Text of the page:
Monday, April 23, 2012

More About Finches

Last week I was speculating about the possibility of an inter-species romance in my front yard -- based on a photo I took of a male Goldfinch and a female Pine Siskin apparently hanging out together.  The two species are closely related, and interbreeding, producing hybrid offspring, is known to occur (thought not very often).  The idea set me off on a small quest for information about hybridization, avian genetics and finches.  I found some interesting stuff, but not necessarily what I was looking for.  I still have a lot of questions about inter-species matches:  How do they happen?  Why do they happen?  And so on.

But, in regards to the birds in my front yard -- at least the one's I was writing about specifically -- those questions might be moot.  Because, this past weekend, I took these photos in my front yard.

This is my male Goldfinch -- looking at the molting spots on his back and neck I was pretty sure that he was the same bird I photographed last week.  He was in the Cherry tree.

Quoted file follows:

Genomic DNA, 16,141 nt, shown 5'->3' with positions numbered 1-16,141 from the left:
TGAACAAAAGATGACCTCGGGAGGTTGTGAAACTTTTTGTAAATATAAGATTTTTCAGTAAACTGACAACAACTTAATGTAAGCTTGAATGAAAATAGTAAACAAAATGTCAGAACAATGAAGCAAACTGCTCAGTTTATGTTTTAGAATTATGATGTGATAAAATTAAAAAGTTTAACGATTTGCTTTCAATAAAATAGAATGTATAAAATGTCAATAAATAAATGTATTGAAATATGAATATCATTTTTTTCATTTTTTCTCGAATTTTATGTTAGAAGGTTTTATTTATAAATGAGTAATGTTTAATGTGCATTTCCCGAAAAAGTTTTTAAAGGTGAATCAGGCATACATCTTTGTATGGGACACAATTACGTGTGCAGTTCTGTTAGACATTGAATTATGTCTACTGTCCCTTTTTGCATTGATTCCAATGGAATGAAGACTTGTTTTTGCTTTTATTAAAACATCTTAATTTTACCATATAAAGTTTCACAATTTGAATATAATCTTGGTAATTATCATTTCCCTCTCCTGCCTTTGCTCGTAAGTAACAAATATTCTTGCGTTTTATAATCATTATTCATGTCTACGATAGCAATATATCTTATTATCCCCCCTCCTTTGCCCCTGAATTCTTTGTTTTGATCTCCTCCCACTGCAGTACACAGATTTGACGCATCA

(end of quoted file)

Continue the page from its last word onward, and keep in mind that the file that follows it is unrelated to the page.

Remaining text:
As and aside, the Cherry Tree came into bloom this weekend, and it was busy with birds.  Even the most familiar birds look fresh in that setting.

Also hanging out in the Cherry Tree was my resident House Finch.  He actually has a small part in this story, which I'll get back to later.

The House Finch couple are one of my favorites to watch, because they sing to each other.  I understand that in most songbirds species, the singing is done by the male, but the House Finches clearly sing back and forth -- even if you can only see one of them, you can hear the response of the mate each time they sing.  It is very sweet. 

Which brings us back to the Goldfinches.  The male Goldfinch and the male House Finch were frequently in view together. 

 However, I also spotted this pretty sight in the tree.  Clearly, a female Goldfinch.

Still, there have been a number of Goldfinches around this spring, and just because she's visiting the cherry tree at the same time as my mottled male doesn't mean they're an item.  Right?

But consider this:

Here we see the Male House Finch together with both Goldfinches -- and they sure do look like a couple don't they?  I observed them for quite a while this weekend, and I think it's pretty clear that the male Goldfinch has, indeed, found himself a species appropriate mate.  I wouldn't worry too much about the Pine Siskin though -- there are plenty of males of her species around for her to hook up with.

One final shot.  Even thought you can't see all four of the birds clearly here, this is both Finch Couples on the feeder together, like Couples Night Out. The female House Finch is in the back.  It seemed like they were all having a pleasant Saturday night in the front yard.

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